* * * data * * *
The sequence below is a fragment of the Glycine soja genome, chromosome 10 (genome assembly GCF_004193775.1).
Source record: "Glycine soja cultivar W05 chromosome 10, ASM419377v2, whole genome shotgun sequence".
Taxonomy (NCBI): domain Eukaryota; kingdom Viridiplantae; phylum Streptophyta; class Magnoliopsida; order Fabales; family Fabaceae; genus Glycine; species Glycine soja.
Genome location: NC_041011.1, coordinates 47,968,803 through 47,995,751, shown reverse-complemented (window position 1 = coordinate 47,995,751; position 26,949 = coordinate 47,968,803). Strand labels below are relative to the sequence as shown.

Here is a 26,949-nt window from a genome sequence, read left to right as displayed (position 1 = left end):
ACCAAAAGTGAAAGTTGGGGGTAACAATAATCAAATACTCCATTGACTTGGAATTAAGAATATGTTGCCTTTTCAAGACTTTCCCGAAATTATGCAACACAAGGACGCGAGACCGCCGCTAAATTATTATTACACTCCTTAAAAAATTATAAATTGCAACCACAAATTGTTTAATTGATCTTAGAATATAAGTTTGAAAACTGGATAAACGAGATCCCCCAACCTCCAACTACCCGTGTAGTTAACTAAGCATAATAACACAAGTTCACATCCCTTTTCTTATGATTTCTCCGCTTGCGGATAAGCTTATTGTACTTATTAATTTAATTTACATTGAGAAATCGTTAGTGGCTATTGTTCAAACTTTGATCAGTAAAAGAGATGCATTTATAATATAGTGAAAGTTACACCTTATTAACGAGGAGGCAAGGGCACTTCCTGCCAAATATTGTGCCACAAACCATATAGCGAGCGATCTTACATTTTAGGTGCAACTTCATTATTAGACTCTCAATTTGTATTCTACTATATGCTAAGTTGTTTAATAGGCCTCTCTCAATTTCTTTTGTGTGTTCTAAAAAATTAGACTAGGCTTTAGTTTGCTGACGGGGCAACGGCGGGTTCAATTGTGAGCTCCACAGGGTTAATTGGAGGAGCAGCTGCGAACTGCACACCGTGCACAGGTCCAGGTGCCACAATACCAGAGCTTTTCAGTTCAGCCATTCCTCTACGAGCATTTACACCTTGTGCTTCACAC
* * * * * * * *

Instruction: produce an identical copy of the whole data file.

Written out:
The sequence below is a fragment of the Glycine soja genome, chromosome 10 (genome assembly GCF_004193775.1).
Source record: "Glycine soja cultivar W05 chromosome 10, ASM419377v2, whole genome shotgun sequence".
Taxonomy (NCBI): domain Eukaryota; kingdom Viridiplantae; phylum Streptophyta; class Magnoliopsida; order Fabales; family Fabaceae; genus Glycine; species Glycine soja.
Genome location: NC_041011.1, coordinates 47,968,803 through 47,995,751, shown reverse-complemented (window position 1 = coordinate 47,995,751; position 26,949 = coordinate 47,968,803). Strand labels below are relative to the sequence as shown.

Here is a 26,949-nt window from a genome sequence, read left to right as displayed (position 1 = left end):
ACCAAAAGTGAAAGTTGGGGGTAACAATAATCAAATACTCCATTGACTTGGAATTAAGAATATGTTGCCTTTTCAAGACTTTCCCGAAATTATGCAACACAAGGACGCGAGACCGCCGCTAAATTATTATTACACTCCTTAAAAAATTATAAATTGCAACCACAAATTGTTTAATTGATCTTAGAATATAAGTTTGAAAACTGGATAAACGAGATCCCCCAACCTCCAACTACCCGTGTAGTTAACTAAGCATAATAACACAAGTTCACATCCCTTTTCTTATGATTTCTCCGCTTGCGGATAAGCTTATTGTACTTATTAATTTAATTTACATTGAGAAATCGTTAGTGGCTATTGTTCAAACTTTGATCAGTAAAAGAGATGCATTTATAATATAGTGAAAGTTACACCTTATTAACGAGGAGGCAAGGGCACTTCCTGCCAAATATTGTGCCACAAACCATATAGCGAGCGATCTTACATTTTAGGTGCAACTTCATTATTAGACTCTCAATTTGTATTCTACTATATGCTAAGTTGTTTAATAGGCCTCTCTCAATTTCTTTTGTGTGTTCTAAAAAATTAGACTAGGCTTTAGTTTGCTGACGGGGCAACGGCGGGTTCAATTGTGAGCTCCACAGGGTTAATTGGAGGAGCAGCTGCGAACTGCACACCGTGCACAGGTCCAGGTGCCACAATACCAGAGCTTTTCAGTTCAGCCATTCCTCTACGAGCATTTACACCTTGTGCTTCACAC